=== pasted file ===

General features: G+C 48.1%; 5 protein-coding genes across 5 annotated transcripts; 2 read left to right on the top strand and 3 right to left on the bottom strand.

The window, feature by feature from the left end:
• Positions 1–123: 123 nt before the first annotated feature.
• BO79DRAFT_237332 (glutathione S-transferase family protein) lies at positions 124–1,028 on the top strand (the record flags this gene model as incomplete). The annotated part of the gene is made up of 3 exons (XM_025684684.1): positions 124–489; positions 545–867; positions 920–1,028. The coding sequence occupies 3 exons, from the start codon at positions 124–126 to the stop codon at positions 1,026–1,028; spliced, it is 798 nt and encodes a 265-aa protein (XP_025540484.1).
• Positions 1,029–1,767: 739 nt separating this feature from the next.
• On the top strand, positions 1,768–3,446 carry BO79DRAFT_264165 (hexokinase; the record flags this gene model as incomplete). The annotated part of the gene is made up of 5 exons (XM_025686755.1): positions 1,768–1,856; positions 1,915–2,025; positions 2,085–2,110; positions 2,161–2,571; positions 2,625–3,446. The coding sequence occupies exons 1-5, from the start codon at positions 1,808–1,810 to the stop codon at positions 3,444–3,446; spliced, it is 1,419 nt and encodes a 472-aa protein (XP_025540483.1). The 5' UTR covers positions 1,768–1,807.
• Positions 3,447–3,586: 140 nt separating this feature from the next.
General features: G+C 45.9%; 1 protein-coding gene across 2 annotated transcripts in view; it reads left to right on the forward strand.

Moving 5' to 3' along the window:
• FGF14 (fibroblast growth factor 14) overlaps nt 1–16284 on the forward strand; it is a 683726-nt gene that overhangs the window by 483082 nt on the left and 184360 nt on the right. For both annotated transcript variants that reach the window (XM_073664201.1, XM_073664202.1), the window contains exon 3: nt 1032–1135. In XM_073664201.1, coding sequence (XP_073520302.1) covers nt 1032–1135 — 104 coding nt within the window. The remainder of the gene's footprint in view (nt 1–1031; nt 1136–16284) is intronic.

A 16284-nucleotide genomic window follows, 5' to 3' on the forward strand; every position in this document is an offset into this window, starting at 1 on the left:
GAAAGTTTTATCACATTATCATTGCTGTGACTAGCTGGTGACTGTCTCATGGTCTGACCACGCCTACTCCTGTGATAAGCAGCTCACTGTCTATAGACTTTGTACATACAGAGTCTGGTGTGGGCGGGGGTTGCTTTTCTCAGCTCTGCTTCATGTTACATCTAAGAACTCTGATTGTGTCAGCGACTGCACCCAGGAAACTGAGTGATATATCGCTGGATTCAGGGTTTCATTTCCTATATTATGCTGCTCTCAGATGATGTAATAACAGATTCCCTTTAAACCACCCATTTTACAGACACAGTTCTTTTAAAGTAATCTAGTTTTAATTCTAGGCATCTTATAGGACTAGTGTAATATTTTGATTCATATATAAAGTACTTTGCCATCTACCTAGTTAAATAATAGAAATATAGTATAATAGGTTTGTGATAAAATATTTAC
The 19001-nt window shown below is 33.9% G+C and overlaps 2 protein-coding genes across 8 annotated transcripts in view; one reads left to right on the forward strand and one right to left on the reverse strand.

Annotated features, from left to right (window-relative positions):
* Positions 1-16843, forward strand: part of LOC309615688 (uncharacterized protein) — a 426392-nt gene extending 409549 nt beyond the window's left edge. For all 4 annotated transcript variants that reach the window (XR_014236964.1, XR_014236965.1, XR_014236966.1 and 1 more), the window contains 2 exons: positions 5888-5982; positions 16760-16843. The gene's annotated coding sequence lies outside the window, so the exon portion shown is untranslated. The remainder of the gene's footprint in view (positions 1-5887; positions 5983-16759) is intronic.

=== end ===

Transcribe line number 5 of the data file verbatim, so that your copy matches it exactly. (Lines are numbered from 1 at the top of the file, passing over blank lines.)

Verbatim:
• Positions 1,029–1,767: 739 nt separating this feature from the next.